Another sign at the wind generator told how much it was for the locals to charge their mobile phones, but no inverter means no 240v power and no charging of mobile phones; which explains why we have done 4 phones onboard Chimere for different locals in the last 3 days.

All Scott could do was suggest they get a new inverter, and tomorrow we’ll get details of the organisation in Pt Vila that installed the unit to see if they’ll come and fix it.
So there’s an abject lesson in appropriate third world aid if ever there was.  On the one hand a wind generator sounds like a perfect way to produce 240v in a village where the south easterly wind blows nearly every day of the year.  On the other hand, if a local isn’t trained in  its operation, or there isn’t access to regular maintenance or follow-up it’s all as good as wasted.  We made a guess that the installation must have cost close to $20,000AUS, and it lasted about 1-2 months.  If a burnt out inverter ends up being the problem, it might have been good to have installed a breaker switch or fuse somewhere in the system as a form of protection.

It was then onto the solar panel, light, 12v battery and small 240v inverted which fed one hut and after much multi-meter testing it was discovered that this little inverter was also kaput (refer above).  After all, there’s only so much power you can extract from one solar panel and one 12v battery and the TV in the hut was a bit of a giveaway.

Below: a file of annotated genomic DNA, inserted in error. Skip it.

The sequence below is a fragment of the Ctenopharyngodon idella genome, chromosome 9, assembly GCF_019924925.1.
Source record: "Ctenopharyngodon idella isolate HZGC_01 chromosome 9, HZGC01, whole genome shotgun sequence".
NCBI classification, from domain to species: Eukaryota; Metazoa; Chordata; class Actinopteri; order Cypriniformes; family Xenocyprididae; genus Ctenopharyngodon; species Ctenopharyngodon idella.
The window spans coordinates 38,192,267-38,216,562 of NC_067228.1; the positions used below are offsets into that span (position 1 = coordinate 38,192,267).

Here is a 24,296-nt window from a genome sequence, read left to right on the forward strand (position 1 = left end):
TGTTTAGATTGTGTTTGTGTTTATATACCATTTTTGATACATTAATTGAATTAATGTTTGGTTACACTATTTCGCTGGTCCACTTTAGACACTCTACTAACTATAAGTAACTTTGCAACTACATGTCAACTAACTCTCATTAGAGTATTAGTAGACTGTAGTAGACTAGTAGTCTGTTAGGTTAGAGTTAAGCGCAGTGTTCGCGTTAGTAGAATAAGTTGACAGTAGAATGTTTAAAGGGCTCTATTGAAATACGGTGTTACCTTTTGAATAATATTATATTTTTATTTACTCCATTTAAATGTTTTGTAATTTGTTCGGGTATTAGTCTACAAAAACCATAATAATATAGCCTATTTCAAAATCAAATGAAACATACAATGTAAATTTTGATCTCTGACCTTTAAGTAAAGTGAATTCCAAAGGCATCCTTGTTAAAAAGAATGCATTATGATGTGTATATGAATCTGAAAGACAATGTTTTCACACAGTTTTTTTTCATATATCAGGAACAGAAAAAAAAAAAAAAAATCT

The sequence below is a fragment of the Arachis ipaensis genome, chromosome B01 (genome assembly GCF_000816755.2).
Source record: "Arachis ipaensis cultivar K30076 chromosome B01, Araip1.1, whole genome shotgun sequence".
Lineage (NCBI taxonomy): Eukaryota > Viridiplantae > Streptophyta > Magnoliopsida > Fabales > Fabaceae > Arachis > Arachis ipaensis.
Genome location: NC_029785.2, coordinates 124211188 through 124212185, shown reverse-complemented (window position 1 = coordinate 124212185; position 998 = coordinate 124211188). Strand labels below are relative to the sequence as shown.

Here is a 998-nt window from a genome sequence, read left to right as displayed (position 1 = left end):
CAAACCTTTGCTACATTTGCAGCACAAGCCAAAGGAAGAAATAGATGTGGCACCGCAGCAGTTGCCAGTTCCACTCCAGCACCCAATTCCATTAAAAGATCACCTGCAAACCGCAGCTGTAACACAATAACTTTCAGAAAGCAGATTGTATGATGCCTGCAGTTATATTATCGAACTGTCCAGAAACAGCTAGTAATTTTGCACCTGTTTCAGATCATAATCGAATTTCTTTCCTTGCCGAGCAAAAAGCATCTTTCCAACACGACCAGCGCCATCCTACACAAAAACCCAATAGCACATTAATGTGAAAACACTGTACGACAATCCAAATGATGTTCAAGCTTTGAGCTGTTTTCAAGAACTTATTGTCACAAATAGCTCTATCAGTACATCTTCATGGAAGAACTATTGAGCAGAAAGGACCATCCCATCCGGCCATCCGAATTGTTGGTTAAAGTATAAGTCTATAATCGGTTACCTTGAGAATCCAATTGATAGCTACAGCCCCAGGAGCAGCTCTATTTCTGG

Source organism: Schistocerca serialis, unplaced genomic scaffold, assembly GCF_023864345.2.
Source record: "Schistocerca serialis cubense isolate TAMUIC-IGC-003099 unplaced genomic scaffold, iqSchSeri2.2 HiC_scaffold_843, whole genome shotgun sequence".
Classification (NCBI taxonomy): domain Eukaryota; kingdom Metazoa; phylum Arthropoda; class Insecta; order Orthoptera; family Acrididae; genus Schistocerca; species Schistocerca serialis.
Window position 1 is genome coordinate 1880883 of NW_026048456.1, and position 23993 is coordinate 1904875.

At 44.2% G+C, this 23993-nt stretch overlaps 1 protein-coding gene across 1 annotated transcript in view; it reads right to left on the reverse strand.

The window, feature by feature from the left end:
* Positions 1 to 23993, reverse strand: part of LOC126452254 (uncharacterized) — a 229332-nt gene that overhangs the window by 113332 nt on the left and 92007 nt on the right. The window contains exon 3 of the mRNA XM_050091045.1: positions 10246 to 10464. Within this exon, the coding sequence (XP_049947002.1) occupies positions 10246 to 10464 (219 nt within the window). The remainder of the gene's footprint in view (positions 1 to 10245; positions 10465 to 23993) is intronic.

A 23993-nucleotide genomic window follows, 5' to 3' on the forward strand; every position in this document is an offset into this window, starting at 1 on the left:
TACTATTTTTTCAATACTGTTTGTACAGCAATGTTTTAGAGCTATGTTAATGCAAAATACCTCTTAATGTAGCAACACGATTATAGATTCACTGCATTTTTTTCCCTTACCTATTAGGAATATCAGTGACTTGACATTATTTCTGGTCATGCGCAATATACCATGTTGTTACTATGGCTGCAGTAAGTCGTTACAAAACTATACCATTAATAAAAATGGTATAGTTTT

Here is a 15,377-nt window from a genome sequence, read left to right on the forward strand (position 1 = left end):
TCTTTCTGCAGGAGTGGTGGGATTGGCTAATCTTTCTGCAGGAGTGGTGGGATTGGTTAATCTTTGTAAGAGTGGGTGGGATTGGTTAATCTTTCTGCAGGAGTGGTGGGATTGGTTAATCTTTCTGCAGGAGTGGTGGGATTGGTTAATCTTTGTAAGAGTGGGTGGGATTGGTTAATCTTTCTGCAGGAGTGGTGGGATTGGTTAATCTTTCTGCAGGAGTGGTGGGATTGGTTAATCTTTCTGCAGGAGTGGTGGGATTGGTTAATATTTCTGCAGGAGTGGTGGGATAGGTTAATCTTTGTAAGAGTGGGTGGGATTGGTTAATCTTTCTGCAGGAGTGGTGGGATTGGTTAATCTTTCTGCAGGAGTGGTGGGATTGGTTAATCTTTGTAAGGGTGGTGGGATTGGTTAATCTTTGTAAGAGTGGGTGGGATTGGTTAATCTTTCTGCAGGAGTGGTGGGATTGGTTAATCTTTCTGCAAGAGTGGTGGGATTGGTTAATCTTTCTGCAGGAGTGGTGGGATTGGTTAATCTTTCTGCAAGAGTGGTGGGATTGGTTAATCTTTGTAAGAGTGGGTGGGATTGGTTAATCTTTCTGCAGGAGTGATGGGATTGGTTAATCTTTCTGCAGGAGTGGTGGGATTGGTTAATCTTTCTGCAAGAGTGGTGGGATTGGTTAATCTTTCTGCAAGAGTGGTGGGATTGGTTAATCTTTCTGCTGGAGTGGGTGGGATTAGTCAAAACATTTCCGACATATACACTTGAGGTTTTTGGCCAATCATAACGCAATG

Our last task of the day was to deliver some caps to a village about 10 minutes walk away, where Charlie Joseph lives, and to give some band aids and antiseptic cream to Natalie, the French/Canadian occupational therapist back packer who had taken up temporary residence in the village while she searched for a passage to Pt Vila aboard a yacht.  Did I say that Natalie could also cook, just thought I’d mention that.  Any way, Natalie asked us the other day whether we were going to Pt Vila and whether we had room for her.  Her initial approach was in a dugout canoe.  Bob was aboard alone – as is standard Chimere procedure, and he referred her onto the “owner”.  When Bill, Scott and I met her in the village later on that day we had no immediate objection, but gave no absolute commitment, rather, leaving it open in case she found one of the other yachts was departing sooner.  So the last few days we’ve been discussing aboard how the dynamics would change if Natalie was to move in, whose cabin would she take, do we have enough toilet paper, could she really cook, are the French really so easy to get on with etc etc – you get the picture – then yesterday we discovered she found passage aboard a yacht we’ve dubbed “the pirate ship” because it’s an old style two masted schooner with a big bow sprit. So today when we delivered the ban aids to Natalie it was farewells all round.  I think one of the older village blokes I met the other day must think we’re all a bit thick aboard Chimere.  In a quiet moment the other day he asked me, “you take woman aboard?  She cook for you?”  I asked him … “is it OK for her to here in the village with you?”  He replied “yes it no problem, but maybe you take her she go now and cook for you tonight”.  I smiled a knowing smile to him and said,  “many things to consider Charlie”.  And he smiled back in an understanding way.